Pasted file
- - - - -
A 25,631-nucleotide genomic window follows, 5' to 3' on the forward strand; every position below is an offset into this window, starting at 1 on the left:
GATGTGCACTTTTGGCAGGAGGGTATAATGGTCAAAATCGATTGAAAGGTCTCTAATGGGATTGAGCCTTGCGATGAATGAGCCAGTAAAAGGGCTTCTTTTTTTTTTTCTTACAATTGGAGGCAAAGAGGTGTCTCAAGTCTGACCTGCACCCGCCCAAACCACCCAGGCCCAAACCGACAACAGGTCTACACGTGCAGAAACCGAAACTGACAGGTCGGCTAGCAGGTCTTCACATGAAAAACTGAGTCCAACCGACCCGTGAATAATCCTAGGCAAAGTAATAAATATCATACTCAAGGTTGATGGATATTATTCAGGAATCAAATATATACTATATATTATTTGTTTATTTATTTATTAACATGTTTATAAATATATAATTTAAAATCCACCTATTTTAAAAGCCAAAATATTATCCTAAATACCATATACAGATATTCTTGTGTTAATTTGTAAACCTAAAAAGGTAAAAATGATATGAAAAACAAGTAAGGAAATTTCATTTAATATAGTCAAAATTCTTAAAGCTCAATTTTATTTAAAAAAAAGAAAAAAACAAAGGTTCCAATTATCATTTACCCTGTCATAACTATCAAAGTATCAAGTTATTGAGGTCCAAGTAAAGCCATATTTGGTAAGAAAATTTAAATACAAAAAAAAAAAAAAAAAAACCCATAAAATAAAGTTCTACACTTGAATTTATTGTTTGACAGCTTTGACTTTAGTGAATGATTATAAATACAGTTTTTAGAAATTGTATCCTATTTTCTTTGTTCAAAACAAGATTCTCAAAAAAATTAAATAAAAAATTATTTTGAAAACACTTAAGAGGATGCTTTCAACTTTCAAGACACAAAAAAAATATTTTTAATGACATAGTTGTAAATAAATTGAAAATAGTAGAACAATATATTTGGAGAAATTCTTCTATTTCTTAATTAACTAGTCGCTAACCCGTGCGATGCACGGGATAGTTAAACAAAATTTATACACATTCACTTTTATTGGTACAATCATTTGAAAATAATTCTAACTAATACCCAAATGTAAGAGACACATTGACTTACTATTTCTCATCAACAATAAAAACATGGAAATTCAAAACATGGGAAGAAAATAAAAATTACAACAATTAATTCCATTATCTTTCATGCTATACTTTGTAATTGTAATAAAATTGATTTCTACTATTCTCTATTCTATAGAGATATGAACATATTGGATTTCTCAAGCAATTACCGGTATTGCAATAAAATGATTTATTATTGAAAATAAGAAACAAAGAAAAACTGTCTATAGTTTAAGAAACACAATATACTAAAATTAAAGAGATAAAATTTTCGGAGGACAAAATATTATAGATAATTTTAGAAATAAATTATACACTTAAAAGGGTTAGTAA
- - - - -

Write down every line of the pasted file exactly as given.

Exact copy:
A 25,631-nucleotide genomic window follows, 5' to 3' on the forward strand; every position below is an offset into this window, starting at 1 on the left:
GATGTGCACTTTTGGCAGGAGGGTATAATGGTCAAAATCGATTGAAAGGTCTCTAATGGGATTGAGCCTTGCGATGAATGAGCCAGTAAAAGGGCTTCTTTTTTTTTTTCTTACAATTGGAGGCAAAGAGGTGTCTCAAGTCTGACCTGCACCCGCCCAAACCACCCAGGCCCAAACCGACAACAGGTCTACACGTGCAGAAACCGAAACTGACAGGTCGGCTAGCAGGTCTTCACATGAAAAACTGAGTCCAACCGACCCGTGAATAATCCTAGGCAAAGTAATAAATATCATACTCAAGGTTGATGGATATTATTCAGGAATCAAATATATACTATATATTATTTGTTTATTTATTTATTAACATGTTTATAAATATATAATTTAAAATCCACCTATTTTAAAAGCCAAAATATTATCCTAAATACCATATACAGATATTCTTGTGTTAATTTGTAAACCTAAAAAGGTAAAAATGATATGAAAAACAAGTAAGGAAATTTCATTTAATATAGTCAAAATTCTTAAAGCTCAATTTTATTTAAAAAAAAGAAAAAAACAAAGGTTCCAATTATCATTTACCCTGTCATAACTATCAAAGTATCAAGTTATTGAGGTCCAAGTAAAGCCATATTTGGTAAGAAAATTTAAATACAAAAAAAAAAAAAAAAAAACCCATAAAATAAAGTTCTACACTTGAATTTATTGTTTGACAGCTTTGACTTTAGTGAATGATTATAAATACAGTTTTTAGAAATTGTATCCTATTTTCTTTGTTCAAAACAAGATTCTCAAAAAAATTAAATAAAAAATTATTTTGAAAACACTTAAGAGGATGCTTTCAACTTTCAAGACACAAAAAAAATATTTTTAATGACATAGTTGTAAATAAATTGAAAATAGTAGAACAATATATTTGGAGAAATTCTTCTATTTCTTAATTAACTAGTCGCTAACCCGTGCGATGCACGGGATAGTTAAACAAAATTTATACACATTCACTTTTATTGGTACAATCATTTGAAAATAATTCTAACTAATACCCAAATGTAAGAGACACATTGACTTACTATTTCTCATCAACAATAAAAACATGGAAATTCAAAACATGGGAAGAAAATAAAAATTACAACAATTAATTCCATTATCTTTCATGCTATACTTTGTAATTGTAATAAAATTGATTTCTACTATTCTCTATTCTATAGAGATATGAACATATTGGATTTCTCAAGCAATTACCGGTATTGCAATAAAATGATTTATTATTGAAAATAAGAAACAAAGAAAAACTGTCTATAGTTTAAGAAACACAATATACTAAAATTAAAGAGATAAAATTTTCGGAGGACAAAATATTATAGATAATTTTAGAAATAAATTATACACTTAAAAGGGTTAGTAA